I gradually “forgot” about simplicity again after I wrote that post. Although I was reading blogs like Zen Habits and The Simple Dollar that were based on similar philosophies, I guess I figured, “I moved abroad with only two suitcases – how much simpler can one get?” But somewhere along the way, while “simplicity” morphed into a whole new movement called “minimalism,” I bought an apartment and furnished/equipped it, mostly by filling those same two suitcases with more things every time I went back to the States. (Amazingly, the TSA agents hardly blinked an eye when they had to hand-search my carry-on because it contained a stainless-steel stockpot!)

After my fiancé, Roberto, moved in with me in July of this year, I tried not to take it personally when people would sometimes ask him how it was going, and he’d say “Fine, but the apartment’s too small.” Around the same time I read an article in the New York Times about how buying things doesn’t make us happy (“Duh,” was my general reaction). The article led me to the blog of a woman mentioned in the article, and then to a whole slew of new minimalism-related blogs that had cropped up while I was busy filling my new apartment with stuff. And I turned to Roberto one night and said, “The apartment’s not too small, we have too much stuff! (And haven’t figured out where to put anything.)” Intrigued, he agreed, and I started telling him more about this whole concept of simple living/minimalism. We now often talk about the choices we make regarding our spending, etc. in terms of minimalismo, and are slowly beginning to work on paring down our possessions as well as better organizing the ones we want to keep.

I’m hoping you’ll come along for the ride as Roberto and I begin our life together, motivated by minimalism, travel, and so much more–we have a lot of exciting plans in the works, and I hope that in some way we can inspire others just as we have been inspired. Stay tuned!

Yes and No

April 11, 2010

I just finished reading Bill Bryson’s A Walk in the Woods, about his experience hiking parts of the Appalachian Trail (AT). It was an enjoyable read, but one passage in particular really resonated with me, and I even went back to read it a few more times after I finished the book. It reminds me of how I felt when I finished my round-the-world trip, and how I still feel sometimes, torn between wanting to travel forever and never leave home again, wherever/whatever “home” is.

When Bryson is asked if he feels bad about leaving the trail before finishing, he writes:

I had come to realize that I didn’t have any feelings towards the AT that weren’t confused and contradictory. I was weary of the trail, but still strangely in its thrall; found the endless slog tedious but irresistible; grew tired of the boundless woods but admired their boundlessness; enjoyed the escape from civilization and ached for its comforts. I wanted to quit and to do this forever, sleep in a bed and in a tent, see what was over the next hill and never see a hill again. All of this all at once, every moment, on the trail or off. “I don’t know,” I said. “Yes and no, I guess.”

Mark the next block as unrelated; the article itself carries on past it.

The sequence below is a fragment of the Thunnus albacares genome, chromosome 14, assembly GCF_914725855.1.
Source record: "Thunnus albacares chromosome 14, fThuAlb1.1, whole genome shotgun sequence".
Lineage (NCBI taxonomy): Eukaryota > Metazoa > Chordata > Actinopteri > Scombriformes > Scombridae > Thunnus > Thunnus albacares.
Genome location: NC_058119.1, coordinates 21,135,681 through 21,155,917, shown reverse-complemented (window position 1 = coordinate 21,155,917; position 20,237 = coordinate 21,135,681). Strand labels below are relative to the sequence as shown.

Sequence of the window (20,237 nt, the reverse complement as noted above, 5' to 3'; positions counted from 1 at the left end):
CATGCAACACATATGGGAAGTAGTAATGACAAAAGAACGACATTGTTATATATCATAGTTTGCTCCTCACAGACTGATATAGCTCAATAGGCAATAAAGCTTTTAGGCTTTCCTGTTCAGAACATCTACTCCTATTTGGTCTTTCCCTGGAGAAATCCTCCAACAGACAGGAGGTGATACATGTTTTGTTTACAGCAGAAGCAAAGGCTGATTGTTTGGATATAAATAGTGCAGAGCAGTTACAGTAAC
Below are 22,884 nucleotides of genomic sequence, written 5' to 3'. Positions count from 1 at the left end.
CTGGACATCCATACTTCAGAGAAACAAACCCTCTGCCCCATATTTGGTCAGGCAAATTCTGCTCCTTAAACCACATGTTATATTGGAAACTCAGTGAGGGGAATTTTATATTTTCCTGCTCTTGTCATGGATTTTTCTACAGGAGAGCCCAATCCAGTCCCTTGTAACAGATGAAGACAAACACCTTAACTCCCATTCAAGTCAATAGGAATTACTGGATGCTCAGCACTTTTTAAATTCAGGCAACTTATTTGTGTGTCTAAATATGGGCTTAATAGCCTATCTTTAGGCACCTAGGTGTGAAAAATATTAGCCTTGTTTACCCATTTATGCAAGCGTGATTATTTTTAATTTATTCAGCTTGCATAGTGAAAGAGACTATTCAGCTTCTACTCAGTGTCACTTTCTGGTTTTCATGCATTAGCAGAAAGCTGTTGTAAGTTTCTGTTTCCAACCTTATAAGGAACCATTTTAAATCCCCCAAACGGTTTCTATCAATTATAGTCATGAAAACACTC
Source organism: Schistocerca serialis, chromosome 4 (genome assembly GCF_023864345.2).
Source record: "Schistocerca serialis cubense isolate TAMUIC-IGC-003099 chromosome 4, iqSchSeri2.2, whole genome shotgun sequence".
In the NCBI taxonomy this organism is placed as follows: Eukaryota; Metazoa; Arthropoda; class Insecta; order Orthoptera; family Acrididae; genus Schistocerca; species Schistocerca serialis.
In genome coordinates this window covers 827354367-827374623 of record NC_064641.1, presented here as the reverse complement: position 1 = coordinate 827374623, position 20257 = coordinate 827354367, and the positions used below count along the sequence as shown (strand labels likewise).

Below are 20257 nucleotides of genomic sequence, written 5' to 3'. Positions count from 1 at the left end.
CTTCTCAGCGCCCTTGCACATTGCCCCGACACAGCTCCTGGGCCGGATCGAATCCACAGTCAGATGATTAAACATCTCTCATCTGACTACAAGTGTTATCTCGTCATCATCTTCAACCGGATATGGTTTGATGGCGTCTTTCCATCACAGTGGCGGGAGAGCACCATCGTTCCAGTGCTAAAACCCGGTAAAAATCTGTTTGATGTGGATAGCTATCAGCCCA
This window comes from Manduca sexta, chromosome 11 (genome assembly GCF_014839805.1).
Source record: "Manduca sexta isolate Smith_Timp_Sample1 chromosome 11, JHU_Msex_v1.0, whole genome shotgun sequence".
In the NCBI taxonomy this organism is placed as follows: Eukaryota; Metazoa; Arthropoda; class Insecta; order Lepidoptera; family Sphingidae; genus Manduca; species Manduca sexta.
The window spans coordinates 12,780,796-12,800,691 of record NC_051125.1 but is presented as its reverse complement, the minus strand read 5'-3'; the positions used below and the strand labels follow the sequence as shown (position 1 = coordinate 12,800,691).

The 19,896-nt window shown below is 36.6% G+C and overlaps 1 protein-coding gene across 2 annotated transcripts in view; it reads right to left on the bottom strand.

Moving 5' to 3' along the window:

April 28, 2009

Yesterday I went to renew my visa at the immigration office, giving me a first-hand look at how it all unfolds. These processes make me appreciate so much more the struggles that people from other countries go through to be able to come to/stay/live in the U.S., and the relative ease of my experience with it here thus far is not something I take for granted. The 2 1/2 hours I spent waiting for various pieces to fall into place made for great people-watching (something I would have missed out on if I’d remembered to bring a book with me!). It is quite humbling to be one of just a handful of European-looking folks in a massive crowd of people filing various papers, paying fees, and trying to handle a foreign bureaucracy. For many of them, though, at least they have the added benefit of speaking the language – I don’t have any hard facts but suspect that the majority of immigrants are coming from Paraguay and Bolivia, and others from further afield in Latin America. I also saw some Brazilians, but the next biggest group after Spanish-speakers seemed to be Asians. The only real problem I encountered personally was discovering that the last stamp in my passport was placed on top of a strip of clear tape (apparently used when I had pages added to my passport), and some of the ink was rubbing off – making it hard to tell how long a stay I was granted and what date I entered. I had to go to another area where they verify and repair stamps, to get a printout and have someone notarize my entry stamp, basically, before I could get the renewal. No big deal, it just added about 30 minutes to the process. And, unfortunately, just a week ago the price to renew TRIPLED, so this was no longer a cheap endeavor (well, it’s all relative – still less than US$100). It would have been cheaper to go to Uruguay, if only I’d thought I had the time to do that this week.

My City by the Bay

May 13, 2007

The past week in San Francisco has been wonderful. Over a year has passed since I drove out of town last April, headed east, and I’ve really missed the city (and the people who live here). It truly is like no other,  and is the place I’ve lived the longest thus far in my life. It feels familiar, although some things have changed and there are still plenty of corners of the city that are new to me. Being able to see good friends multiple times—for dinner, for drinks, for an afternoon walk, for brunch—is a precious luxury. Yet walking around my old neighborhood the other day, something felt different. I felt different. I’m still struggling to put my finger on what shift has occurred, what led to a kind of melancholy while the fog swirled around my head. Am I not the same person who left here in 2004, hopping on a plane to travel the world? Was I crazy to give it all up? Is it disappointing to feel like I can’t afford to live here anymore? Am I worried I’ll never find another place that feels so comfortable, so much like home? It’s occurred to me this week that I needn’t concern myself with finding “home.” It’ll present itself. And it turns out that #31 on The List isn’t “find a new home” but “find a place to live.” That I can do.